R.B.I. Baseball 17 Slides Onto Nintendo Switch
Remember R.B.I. Baseball on the original Nintendo? Well, this isn’t developed by the same company, but it’s one of the only alternatives if you want to play an officially licensed baseball game outside of a Sony console. It will be the first on the Switch when it launches on September 5, 2017.
R.B.I. Baseball 17, developed by MLBAM and featuring Los Angeles Dodgers 23-year-old All-Star shortstop Corey Seager on its U.S. and global covers, is set this summer to release a new version of the Major League Baseball video game for Nintendo Switch. This latest edition of R.B.I. Baseball 17 will be available September 5, at which time it will become the first officially licensed professional sports game to be available at retail outlets for the Nintendo Switch console.
Fans will have yet another platform to access the authentic R.B.I. Baseball experience on the go or share with friends and family at home, competing in unparalleled MLB action and features in new ways with the Switch’s myriad and unique controller options that supports gaming everywhere. R.B.I. Baseball 17 will be among the few sports titles with widespread platform distribution, making it available to fans across Xbox One, PlayStation 4, iPhone, iPad, Android phones and tablets and now Nintendo Switch consoles.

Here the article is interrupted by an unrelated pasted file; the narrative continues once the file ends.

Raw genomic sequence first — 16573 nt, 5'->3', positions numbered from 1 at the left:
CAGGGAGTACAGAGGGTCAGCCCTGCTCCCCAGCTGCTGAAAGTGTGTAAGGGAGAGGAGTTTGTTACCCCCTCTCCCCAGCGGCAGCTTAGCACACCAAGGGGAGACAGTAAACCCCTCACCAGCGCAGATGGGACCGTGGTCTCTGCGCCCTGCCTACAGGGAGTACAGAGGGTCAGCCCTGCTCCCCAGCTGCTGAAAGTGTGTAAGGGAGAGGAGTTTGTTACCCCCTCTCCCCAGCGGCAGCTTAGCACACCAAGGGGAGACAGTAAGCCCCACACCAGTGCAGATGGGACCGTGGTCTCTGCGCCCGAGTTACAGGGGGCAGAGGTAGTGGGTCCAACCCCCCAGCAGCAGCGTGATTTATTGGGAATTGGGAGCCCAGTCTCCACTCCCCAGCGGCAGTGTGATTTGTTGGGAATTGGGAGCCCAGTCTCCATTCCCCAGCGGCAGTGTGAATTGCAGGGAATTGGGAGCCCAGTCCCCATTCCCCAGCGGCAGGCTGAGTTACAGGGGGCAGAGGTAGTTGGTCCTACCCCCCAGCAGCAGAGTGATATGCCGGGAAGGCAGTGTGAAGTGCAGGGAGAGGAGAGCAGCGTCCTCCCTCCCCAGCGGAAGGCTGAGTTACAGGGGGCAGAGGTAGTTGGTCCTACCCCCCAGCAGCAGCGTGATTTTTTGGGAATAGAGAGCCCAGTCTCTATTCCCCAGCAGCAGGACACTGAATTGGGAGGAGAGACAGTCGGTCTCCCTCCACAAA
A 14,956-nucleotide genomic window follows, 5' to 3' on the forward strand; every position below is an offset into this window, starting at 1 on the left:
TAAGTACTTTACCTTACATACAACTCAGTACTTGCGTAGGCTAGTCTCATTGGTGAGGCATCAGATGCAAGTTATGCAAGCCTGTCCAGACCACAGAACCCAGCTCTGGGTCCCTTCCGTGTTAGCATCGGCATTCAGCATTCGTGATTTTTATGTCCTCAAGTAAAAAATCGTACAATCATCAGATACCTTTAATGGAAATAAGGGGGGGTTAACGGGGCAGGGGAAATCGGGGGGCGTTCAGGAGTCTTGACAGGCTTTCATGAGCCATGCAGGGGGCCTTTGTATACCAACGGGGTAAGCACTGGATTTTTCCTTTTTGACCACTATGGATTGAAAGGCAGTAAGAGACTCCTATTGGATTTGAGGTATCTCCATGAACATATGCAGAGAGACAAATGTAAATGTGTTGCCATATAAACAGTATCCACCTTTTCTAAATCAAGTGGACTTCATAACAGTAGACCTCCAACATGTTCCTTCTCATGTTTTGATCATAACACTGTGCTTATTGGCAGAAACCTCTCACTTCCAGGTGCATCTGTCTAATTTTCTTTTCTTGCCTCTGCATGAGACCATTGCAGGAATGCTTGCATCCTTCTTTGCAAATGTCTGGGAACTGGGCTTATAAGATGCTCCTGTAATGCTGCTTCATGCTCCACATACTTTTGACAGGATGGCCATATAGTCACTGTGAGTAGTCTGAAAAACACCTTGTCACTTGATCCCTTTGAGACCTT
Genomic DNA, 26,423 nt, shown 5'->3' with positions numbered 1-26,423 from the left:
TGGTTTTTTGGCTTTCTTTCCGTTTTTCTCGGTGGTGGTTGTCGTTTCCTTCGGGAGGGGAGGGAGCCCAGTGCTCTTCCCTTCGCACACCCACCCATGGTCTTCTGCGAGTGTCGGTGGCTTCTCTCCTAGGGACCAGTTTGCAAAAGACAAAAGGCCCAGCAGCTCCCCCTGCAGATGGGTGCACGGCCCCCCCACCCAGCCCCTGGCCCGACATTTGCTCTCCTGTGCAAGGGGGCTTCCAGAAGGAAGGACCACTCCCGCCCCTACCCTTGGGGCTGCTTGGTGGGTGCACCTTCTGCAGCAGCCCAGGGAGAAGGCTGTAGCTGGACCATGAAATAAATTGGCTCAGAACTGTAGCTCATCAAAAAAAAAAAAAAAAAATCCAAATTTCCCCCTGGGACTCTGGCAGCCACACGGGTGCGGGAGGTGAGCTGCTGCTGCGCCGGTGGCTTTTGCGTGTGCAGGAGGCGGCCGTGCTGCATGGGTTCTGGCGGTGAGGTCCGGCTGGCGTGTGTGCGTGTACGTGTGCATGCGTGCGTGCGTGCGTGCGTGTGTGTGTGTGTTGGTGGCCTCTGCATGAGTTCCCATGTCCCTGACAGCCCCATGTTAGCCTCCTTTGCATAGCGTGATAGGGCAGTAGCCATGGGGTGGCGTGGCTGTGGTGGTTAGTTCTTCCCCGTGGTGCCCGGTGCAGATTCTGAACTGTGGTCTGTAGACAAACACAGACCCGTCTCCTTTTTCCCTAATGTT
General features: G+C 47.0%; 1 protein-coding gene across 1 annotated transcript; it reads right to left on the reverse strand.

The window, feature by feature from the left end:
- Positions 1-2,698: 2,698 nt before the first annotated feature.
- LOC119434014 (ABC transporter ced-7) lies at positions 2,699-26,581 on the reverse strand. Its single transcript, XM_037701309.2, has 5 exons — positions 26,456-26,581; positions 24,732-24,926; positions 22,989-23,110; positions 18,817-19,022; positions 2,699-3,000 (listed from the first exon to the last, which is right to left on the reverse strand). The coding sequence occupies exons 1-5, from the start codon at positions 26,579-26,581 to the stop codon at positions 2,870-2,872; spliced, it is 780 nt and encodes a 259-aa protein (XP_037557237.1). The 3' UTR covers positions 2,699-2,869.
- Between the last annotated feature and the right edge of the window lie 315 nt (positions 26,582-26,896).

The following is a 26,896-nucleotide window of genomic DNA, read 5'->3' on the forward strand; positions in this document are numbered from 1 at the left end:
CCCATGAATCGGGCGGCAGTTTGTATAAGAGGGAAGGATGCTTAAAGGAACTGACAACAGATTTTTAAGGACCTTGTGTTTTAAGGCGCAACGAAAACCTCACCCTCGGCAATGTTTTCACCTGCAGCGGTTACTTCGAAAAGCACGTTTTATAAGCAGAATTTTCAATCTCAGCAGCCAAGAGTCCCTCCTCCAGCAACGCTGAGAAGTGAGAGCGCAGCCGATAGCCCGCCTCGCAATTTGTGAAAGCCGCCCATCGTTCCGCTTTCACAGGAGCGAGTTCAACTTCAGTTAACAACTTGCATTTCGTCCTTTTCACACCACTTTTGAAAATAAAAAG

R.B.I. Baseball, which has long featured fast paced and fun gameplay, is a full nine-inning game in less than 20 minutes with easy-to-use controls. The game features Season, Postseason, Exhibition and Local Multiplayer, including season saving and simulation capabilities. All 30 MLB ballparks are rendered in stunning detail and teams feature the latest rosters in regular updates. Players can modify lineups with complete MLB rosters or classic rosters allowing them to play their games their ways.
R.B.I. Baseball 17, officially licensed by MLB and the MLBPA, will be available September 5 for $29.99 on Nintendo Switch. For more information, visit rbigame.com and follow @RBIGame.
Craig has been covering the video game industry since 1995. His work has been published across a wide spectrum of media sites. He’s currently the Editor-In-Chief of Nintendo Times and contributes to Gaming Age.